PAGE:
Another nail in Roy Keane’s Ipswich Town coffin – Carl’s Travels with Town at the Ricoh
PUBLISHED: 17:24 05 December 2019 | UPDATED: 17:24 05 December 2019
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Football writer Carl Marston has visited 120 Football League grounds, many of them reporting on Ipswich Town. Here he spotlights the Ricoh Arena, the former home of Coventry City
The end was nigh, for Roy Keane, when his Ipswich Town side visited Coventry City's Ricoh Arena on New Year's Day, 2011.
I remember that day well, and was already preparing the 'Keane as Town boss' epitaph, to be used not 'if' but 'when' the Irishman parted company with the Portman Road club.
I always wanted Keane to succeed, on the Town hot-seat, not least because his press conferences were always terrific value, for us hacks, both pre-match and post-match.
His quotes were priceless. Every journalist hung on his every word. Punters always wanted to listen to, or read, what Keane had to say.
Sure, it was a circus, and sure, the football under Keane was pretty terrible, but it was still a sad day when he finally exited Portman Road - he eventually packed his bags just six days after that visit to the Ricoh, on Thursday, January 6.
So what of that game, a 1-1 draw, on the first day of 2011?
In essence, it summed up the whole 20 months under Keane, which had almost entirely been spent grappling against the perils of relegation at the bottom end of the Championship.
These days, Town are getting used to playing Coventry. In the column preceding the FA Cup trip to Coventry last Sunday (or rather to St Andrew's, Birmingham), I put the spotlight on the Sky Blues' proud old home at Highfield Road, where they played their home games from 1899 through to 2005.
Their subsequent home, at the Ricoh Arena, has been far less happy, and far less enduring, with two short stays (2005 to 2013, 2014 to 2019).
When Keane took his beleaguered Town side to the Ricoh, on New Year's Day, 2011, the writing was already on the wall.
Ironically, given that Town's previous 16 games in league and cup had yielded 10 defeats and six wins, this 1-1 draw was a long time in coming, but in truth it felt like another defeat.
Coventry, in the top 10 of the Championship, were attracting crowds of around 15,000 to the Ricoh, and most of a gate of 14,412 were fearing the worst when Town deservedly took the lead, towards the end of the first half.
It was recent signing Rory Fallon's first goal for the club, the Plymouth loanee ramming home the rebound after keeper Keiren Westwood had beaten away Jack Colback's stinging shot.
Football is often about small margins, and if they had managed to hold on for a 1-0 win at the Ricoh, Keane's men would have been up to 16th, five points off the top six. Maybe there would have been life in the Irishman yet?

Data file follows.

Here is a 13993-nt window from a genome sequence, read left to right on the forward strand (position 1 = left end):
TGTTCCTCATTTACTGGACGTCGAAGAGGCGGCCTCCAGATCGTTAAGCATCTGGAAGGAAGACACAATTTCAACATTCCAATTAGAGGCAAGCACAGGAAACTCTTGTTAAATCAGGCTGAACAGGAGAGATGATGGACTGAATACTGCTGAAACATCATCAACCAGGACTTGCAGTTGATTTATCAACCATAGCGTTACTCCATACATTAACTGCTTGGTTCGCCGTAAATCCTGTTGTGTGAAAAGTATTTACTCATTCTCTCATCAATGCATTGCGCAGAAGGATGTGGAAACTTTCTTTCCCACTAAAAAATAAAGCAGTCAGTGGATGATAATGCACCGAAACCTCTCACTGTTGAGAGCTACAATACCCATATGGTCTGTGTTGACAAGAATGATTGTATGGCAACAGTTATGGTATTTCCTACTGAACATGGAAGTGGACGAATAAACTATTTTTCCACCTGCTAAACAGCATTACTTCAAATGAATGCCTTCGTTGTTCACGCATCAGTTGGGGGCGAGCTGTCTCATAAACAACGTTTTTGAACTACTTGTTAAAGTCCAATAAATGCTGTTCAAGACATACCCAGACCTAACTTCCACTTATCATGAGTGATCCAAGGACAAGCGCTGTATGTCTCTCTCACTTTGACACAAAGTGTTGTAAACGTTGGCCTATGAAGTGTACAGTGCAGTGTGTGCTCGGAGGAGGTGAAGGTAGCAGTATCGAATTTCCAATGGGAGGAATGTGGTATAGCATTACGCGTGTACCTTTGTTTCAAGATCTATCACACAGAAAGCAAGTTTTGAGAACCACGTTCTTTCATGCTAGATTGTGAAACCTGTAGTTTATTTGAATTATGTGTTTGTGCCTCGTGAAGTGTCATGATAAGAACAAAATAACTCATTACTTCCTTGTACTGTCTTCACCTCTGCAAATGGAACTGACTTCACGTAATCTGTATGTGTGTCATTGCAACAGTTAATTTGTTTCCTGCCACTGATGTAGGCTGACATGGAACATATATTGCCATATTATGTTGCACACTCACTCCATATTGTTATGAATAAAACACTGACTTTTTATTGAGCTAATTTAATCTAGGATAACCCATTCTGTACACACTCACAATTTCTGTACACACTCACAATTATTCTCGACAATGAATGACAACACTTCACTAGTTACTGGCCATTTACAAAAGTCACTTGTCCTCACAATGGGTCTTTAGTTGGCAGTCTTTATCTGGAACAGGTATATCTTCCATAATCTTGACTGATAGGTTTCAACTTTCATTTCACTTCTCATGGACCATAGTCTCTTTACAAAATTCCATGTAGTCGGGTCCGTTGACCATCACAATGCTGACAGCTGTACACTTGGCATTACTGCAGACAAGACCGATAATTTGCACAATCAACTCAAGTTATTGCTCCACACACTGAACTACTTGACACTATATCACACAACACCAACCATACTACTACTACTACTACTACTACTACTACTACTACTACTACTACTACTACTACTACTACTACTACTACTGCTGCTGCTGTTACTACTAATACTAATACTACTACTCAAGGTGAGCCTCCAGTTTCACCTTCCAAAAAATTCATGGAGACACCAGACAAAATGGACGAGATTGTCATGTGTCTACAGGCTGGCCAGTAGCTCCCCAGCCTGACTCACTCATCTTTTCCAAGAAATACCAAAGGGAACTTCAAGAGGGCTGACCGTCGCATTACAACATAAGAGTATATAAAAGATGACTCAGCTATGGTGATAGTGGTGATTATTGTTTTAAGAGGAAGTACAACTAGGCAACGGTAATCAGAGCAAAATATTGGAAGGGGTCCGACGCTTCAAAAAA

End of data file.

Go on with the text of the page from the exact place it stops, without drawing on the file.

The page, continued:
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However, Aidy Boothroyd's familiar style of route one football saw the Sky Blues level within three minutes of the restart, via Freddy Eastwood's equaliser.
And even tough the hosts were reduced to 10 men, by Marlon King's reckless challenge on defender Darren O'Dea on the hour mark, toothless Town could not take advantage.
It was the nature of the way Town failed to win this game that was the most damaging, not the actual draw. They were toothless.
Keane had already held discussions with owner Marcus Evans, about possible transfers during the January window. The outcome was not encouraging, for Keane. He had clearly lost the backing of his chairman.
Club: Coventry City
Former ground: Ricoh Arena (2005-2013, 2014-19)
Town's 1st visit (to Coventry): 2-0 away defeat on February 28, 1953
Town's last visit (to Coventry): 1-1 draw in FA Cup on Dec 1, 2019
Overall record: P43 W13 D14 L16
Although the Ricoh no longer hosts Coventry home matches, the stadium complex is far removed from most other football venues, in that it has many other forms of income. The pitch is still used, by Wasps rugby union club, and there's a hotel, Exhibition Hall, a casino and a big shopping centre.
My first experience of Ricoh Arena was memorable.
I arrived in good time, enjoyed pie-and-chips in the basement press lounge, and fired up the lap-top. Thirty minutes before kick-off, I decided to brave the cold of the press box, with a colleague, only to get lost en route - it should be only a two-minute walk.
A bemused steward, who was probably on his first day, directed us up an escalator and onto a higher floor, well away from the pitch area. Perhaps he thought we were late for a business function? We got lost, hopelessly lost. Panic set in. By the time we found the press box the teams were already on the pitch. A lesson learned!